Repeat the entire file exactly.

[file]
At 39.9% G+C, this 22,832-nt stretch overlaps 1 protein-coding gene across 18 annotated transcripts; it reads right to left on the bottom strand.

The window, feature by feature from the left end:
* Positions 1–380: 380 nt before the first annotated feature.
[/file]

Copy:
At 39.9% G+C, this 22,832-nt stretch overlaps 1 protein-coding gene across 18 annotated transcripts; it reads right to left on the bottom strand.

The window, feature by feature from the left end:
* Positions 1–380: 380 nt before the first annotated feature.